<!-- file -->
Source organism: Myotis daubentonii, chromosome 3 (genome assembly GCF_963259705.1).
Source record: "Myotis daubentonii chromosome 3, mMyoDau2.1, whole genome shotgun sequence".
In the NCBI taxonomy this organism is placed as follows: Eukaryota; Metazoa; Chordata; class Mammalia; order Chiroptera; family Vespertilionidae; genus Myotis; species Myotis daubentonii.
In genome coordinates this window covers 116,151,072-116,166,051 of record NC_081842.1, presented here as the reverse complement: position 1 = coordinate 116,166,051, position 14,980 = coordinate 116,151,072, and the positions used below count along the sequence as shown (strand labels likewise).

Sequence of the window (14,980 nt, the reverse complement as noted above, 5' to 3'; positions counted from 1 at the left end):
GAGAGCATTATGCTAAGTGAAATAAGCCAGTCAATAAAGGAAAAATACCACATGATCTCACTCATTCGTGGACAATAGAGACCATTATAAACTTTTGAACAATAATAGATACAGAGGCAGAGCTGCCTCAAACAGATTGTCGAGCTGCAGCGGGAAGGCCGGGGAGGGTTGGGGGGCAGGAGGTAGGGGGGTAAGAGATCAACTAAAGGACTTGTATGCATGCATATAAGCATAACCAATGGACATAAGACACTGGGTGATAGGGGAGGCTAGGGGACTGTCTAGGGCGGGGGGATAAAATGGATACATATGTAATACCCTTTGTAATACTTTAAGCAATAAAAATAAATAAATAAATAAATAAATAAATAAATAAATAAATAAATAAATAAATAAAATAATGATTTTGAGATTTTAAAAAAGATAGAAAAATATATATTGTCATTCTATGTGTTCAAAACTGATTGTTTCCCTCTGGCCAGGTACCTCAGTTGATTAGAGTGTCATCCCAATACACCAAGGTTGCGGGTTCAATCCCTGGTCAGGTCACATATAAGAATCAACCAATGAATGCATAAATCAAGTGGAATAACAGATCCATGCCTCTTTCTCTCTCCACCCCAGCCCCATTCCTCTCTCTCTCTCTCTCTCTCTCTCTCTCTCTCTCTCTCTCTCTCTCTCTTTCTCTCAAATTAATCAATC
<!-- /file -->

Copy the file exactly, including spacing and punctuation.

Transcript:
Source organism: Myotis daubentonii, chromosome 3 (genome assembly GCF_963259705.1).
Source record: "Myotis daubentonii chromosome 3, mMyoDau2.1, whole genome shotgun sequence".
In the NCBI taxonomy this organism is placed as follows: Eukaryota; Metazoa; Chordata; class Mammalia; order Chiroptera; family Vespertilionidae; genus Myotis; species Myotis daubentonii.
In genome coordinates this window covers 116,151,072-116,166,051 of record NC_081842.1, presented here as the reverse complement: position 1 = coordinate 116,166,051, position 14,980 = coordinate 116,151,072, and the positions used below count along the sequence as shown (strand labels likewise).

Sequence of the window (14,980 nt, the reverse complement as noted above, 5' to 3'; positions counted from 1 at the left end):
GAGAGCATTATGCTAAGTGAAATAAGCCAGTCAATAAAGGAAAAATACCACATGATCTCACTCATTCGTGGACAATAGAGACCATTATAAACTTTTGAACAATAATAGATACAGAGGCAGAGCTGCCTCAAACAGATTGTCGAGCTGCAGCGGGAAGGCCGGGGAGGGTTGGGGGGCAGGAGGTAGGGGGGTAAGAGATCAACTAAAGGACTTGTATGCATGCATATAAGCATAACCAATGGACATAAGACACTGGGTGATAGGGGAGGCTAGGGGACTGTCTAGGGCGGGGGGATAAAATGGATACATATGTAATACCCTTTGTAATACTTTAAGCAATAAAAATAAATAAATAAATAAATAAATAAATAAATAAATAAATAAATAAATAAATAAAATAATGATTTTGAGATTTTAAAAAAGATAGAAAAATATATATTGTCATTCTATGTGTTCAAAACTGATTGTTTCCCTCTGGCCAGGTACCTCAGTTGATTAGAGTGTCATCCCAATACACCAAGGTTGCGGGTTCAATCCCTGGTCAGGTCACATATAAGAATCAACCAATGAATGCATAAATCAAGTGGAATAACAGATCCATGCCTCTTTCTCTCTCCACCCCAGCCCCATTCCTCTCTCTCTCTCTCTCTCTCTCTCTCTCTCTCTCTCTCTCTCTCTCTCTTTCTCTCAAATTAATCAATC